Russia Struck Kyiv While NATO Ministers Were Still in Capital

Russian forces launched their new war on Ukraine Thursday while two NATO foreign ministers were in Kyiv on a visit to show solidarity with the besieged government.

The Estonian and Latvian foreign ministers were both in the capital when Russian ordinance began raining down on Ukrainian cities—including Kyiv—early on Thursday, and as Russian troops and tanks crossed into Ukrainian territory with war goals as yet unknown.

Lithuania's foreign minister was also due to arrive in the city on Thursday morning, but the flight was canceled shortly before, the country's Foreign Ministry told Newsweek.

A source in one of the Baltic delegations told Newsweek from Kyiv they had not yet been able to leave the capital as of Thursday morning, but that at least one foreign minister would soon do so.

The source added that the foreign ministers had, as late as Wednesday evening, still been planning to meet with Ukrainian President Volodymyr Zelenskyy on Saturday.

The three Baltic foreign ministers—Estonia's Eva-Maria Liimets, Latvia's Edgars Rinkevics, and Lithuania's Gabrielius Landsbergis—released a joint statement condemning the Russian invasion, which appears to be multi-pronged and directed towards major Ukrainian cities.

Rinkevics also ordered the evacuation of all Latvian diplomats from the capital towards the Western city of Lviv and called on all Latvian citizens to leave the country.

The Estonian Foreign Ministry told Newsweek Thursday morning that Liimets was en route back to Estonia as of just before 4 a.m. ET.

"Dear Ukrainian friends, we are in your historic capital Kyiv, we support you and do anything possible so that the aggressor will pay the highest possible price," they wrote, adding the national refrain: "Slava Ukraini!", meaning "Glory to Ukraine."

"We would need to urgently provide Ukrainian people with weapons, ammunition, and any other kind of military support to defend itself as well as economic, financial and political assistance and support, humanitarian aid.

"In this difficult moment, we stand united with the people of Ukraine."

All three ministers posted the joint statement on Twitter. They called for immediate and comprehensive sanctions against Russia and extensive support for the Ukrainian government, now reportedly under attack from multiple directions.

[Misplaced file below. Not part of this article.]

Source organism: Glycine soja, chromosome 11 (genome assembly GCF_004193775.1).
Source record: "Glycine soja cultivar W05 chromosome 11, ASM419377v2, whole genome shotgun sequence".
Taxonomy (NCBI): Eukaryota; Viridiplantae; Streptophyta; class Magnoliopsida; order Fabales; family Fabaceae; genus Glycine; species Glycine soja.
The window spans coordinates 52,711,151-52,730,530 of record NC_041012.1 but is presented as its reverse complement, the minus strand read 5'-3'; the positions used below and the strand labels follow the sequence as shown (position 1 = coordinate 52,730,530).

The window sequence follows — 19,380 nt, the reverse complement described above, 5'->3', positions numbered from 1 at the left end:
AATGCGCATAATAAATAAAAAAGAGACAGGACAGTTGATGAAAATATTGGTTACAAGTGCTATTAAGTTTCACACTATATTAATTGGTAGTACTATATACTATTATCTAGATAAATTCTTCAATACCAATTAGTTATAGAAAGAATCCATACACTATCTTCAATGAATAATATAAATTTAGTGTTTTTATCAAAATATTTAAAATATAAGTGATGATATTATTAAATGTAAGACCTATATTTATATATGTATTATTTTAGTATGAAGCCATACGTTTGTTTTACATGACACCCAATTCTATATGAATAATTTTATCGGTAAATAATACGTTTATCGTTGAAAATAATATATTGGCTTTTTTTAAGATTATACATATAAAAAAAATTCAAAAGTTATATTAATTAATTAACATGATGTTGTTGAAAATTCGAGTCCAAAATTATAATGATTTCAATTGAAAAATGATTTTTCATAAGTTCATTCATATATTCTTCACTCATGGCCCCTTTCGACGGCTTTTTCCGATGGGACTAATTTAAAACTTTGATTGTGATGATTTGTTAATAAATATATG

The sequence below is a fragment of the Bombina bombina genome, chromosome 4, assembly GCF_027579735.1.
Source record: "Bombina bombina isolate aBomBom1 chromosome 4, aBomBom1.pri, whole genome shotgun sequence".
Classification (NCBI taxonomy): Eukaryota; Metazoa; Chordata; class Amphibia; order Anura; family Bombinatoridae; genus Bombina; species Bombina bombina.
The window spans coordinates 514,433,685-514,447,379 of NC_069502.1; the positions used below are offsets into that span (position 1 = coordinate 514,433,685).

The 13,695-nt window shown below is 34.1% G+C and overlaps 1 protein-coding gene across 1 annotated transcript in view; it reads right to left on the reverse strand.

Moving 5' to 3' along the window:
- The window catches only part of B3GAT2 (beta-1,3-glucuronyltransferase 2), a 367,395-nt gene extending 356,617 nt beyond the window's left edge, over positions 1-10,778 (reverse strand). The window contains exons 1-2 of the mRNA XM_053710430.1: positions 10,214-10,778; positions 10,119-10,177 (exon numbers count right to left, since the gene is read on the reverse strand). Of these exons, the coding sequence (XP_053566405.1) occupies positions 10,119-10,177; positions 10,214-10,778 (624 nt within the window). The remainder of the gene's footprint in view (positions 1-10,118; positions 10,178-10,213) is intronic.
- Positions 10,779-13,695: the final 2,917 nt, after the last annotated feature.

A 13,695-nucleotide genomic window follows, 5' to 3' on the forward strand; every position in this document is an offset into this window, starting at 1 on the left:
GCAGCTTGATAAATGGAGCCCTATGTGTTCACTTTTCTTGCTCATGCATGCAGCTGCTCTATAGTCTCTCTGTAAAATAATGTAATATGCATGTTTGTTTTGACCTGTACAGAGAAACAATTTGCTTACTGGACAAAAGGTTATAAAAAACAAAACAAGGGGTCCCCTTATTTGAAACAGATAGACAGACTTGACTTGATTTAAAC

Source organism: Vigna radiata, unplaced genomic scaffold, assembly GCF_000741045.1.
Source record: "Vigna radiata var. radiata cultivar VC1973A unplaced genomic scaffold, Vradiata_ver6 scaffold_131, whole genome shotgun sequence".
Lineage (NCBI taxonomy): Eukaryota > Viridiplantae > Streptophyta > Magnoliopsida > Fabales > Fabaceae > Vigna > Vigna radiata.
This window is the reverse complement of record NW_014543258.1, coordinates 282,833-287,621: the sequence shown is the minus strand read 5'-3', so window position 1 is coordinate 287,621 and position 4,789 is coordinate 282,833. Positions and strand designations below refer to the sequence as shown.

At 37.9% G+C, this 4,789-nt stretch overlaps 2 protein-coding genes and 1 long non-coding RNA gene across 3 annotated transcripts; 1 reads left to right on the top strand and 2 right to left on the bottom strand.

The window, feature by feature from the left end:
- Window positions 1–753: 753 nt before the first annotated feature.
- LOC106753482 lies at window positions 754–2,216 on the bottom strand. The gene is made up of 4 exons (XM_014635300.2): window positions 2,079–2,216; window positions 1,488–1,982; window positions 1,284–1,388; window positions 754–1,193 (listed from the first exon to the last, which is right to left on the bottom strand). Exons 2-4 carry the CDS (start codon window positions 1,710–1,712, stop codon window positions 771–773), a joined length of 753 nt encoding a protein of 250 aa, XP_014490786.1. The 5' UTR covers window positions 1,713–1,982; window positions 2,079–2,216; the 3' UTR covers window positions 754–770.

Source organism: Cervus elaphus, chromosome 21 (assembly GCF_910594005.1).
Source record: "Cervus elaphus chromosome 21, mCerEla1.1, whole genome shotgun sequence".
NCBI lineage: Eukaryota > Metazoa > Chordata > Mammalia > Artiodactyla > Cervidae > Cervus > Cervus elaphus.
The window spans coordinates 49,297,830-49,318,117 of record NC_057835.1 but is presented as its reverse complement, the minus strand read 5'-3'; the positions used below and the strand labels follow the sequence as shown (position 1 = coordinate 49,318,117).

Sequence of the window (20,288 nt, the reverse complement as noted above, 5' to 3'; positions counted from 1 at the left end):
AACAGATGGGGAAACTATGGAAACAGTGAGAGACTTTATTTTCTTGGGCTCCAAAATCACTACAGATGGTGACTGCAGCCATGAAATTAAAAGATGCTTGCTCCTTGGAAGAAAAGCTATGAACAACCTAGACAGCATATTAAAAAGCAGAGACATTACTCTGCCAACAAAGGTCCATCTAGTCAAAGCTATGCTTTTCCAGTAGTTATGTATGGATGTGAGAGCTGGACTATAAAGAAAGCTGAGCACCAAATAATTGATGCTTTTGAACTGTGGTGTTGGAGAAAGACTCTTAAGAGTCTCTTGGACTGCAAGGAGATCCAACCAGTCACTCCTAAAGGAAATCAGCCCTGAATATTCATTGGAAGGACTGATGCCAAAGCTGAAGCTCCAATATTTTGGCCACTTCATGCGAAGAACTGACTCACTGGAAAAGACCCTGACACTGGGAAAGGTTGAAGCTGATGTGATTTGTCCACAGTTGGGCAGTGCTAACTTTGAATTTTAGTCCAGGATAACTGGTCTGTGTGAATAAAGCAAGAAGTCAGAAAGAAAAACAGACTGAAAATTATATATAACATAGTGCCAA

"This act of aggression is not acceptable, it's a blatant violation of the international law, of all international norms and a crime against [the] Ukrainian people that we condemn," the ministers wrote.

"All of us in the whole international community need to condemn it in the strongest possible way, to impose the strongest possible sanctions on Russia, including disengaging Russia from SWIFT, isolating it politically and being firm in our support to the sovereignty, territorial integrity of independent Ukraine."

Liimets added in a separate Twitter post that the assault was "sheer awfulness and unnecessary." Hours before, the foreign minister had posted a photo of herself outside the famous Saint Sophia Cathedral in Kyiv.

Landsbergis wrote that the war thrust upon Ukraine will echo far beyond its borders. "We in Lithuania know it very well that Ukraine is fighting not just for Ukraine, but for us in the region, Europe and everyone in the democratic world," the minister said.

"It is our obligation not just to punish Russia for its actions but to help Ukraine with all and every means available. Now."

Rinkevics wrote: "February 24, 2022 a date that will live in infamy."

Ukraine soldiers in Kyiv inspect shell damage
Police and security personnel inspect the remains of a shell in a street in Kyiv, Ukraine on February 24, 2022. SERGEI SUPINSKY/AFP via Getty Images

Correction 4:05 a.m. ET, 2/24/22: This article has been updated to note that Lithuanian Foreign Minister Gabrielius Landsbergis was not in Kyiv when the Russian attack began.

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